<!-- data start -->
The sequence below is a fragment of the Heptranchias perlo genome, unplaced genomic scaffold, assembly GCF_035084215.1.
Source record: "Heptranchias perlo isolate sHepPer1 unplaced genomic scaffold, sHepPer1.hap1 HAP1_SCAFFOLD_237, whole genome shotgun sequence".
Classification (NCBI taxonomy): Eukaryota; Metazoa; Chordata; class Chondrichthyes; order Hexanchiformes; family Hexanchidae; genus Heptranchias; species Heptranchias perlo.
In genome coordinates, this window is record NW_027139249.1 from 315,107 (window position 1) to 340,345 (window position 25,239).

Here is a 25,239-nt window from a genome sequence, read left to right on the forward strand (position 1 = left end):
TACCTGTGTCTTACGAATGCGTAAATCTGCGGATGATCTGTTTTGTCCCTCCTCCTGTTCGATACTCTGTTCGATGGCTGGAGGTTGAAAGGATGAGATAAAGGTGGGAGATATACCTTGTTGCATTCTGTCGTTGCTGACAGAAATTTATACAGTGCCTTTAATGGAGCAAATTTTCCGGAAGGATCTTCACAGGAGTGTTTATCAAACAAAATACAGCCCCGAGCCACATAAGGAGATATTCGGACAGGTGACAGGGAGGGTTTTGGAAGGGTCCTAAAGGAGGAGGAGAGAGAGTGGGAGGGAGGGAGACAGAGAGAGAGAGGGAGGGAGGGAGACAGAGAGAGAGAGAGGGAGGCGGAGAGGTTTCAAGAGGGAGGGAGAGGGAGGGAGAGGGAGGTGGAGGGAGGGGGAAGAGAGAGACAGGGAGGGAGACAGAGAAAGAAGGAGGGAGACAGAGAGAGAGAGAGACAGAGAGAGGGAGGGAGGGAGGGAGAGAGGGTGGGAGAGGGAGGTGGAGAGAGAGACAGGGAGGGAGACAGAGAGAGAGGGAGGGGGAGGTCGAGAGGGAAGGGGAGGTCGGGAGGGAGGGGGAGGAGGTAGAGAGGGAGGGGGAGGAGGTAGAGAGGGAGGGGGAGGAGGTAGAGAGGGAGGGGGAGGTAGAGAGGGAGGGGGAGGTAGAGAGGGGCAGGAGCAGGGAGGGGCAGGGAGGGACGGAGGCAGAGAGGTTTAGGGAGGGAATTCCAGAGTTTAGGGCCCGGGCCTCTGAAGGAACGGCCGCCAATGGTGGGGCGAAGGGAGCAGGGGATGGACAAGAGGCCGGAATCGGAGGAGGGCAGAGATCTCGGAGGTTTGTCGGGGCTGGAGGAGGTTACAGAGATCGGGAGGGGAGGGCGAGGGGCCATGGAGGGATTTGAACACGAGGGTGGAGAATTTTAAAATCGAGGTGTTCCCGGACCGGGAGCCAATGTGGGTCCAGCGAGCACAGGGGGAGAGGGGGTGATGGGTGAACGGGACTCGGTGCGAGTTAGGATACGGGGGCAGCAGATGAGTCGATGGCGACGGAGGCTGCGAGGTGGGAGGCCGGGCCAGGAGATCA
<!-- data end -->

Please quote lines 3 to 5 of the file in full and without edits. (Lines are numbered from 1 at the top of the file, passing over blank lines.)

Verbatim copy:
Classification (NCBI taxonomy): Eukaryota; Metazoa; Chordata; class Chondrichthyes; order Hexanchiformes; family Hexanchidae; genus Heptranchias; species Heptranchias perlo.
In genome coordinates, this window is record NW_027139249.1 from 315,107 (window position 1) to 340,345 (window position 25,239).

Here is a 25,239-nt window from a genome sequence, read left to right on the forward strand (position 1 = left end):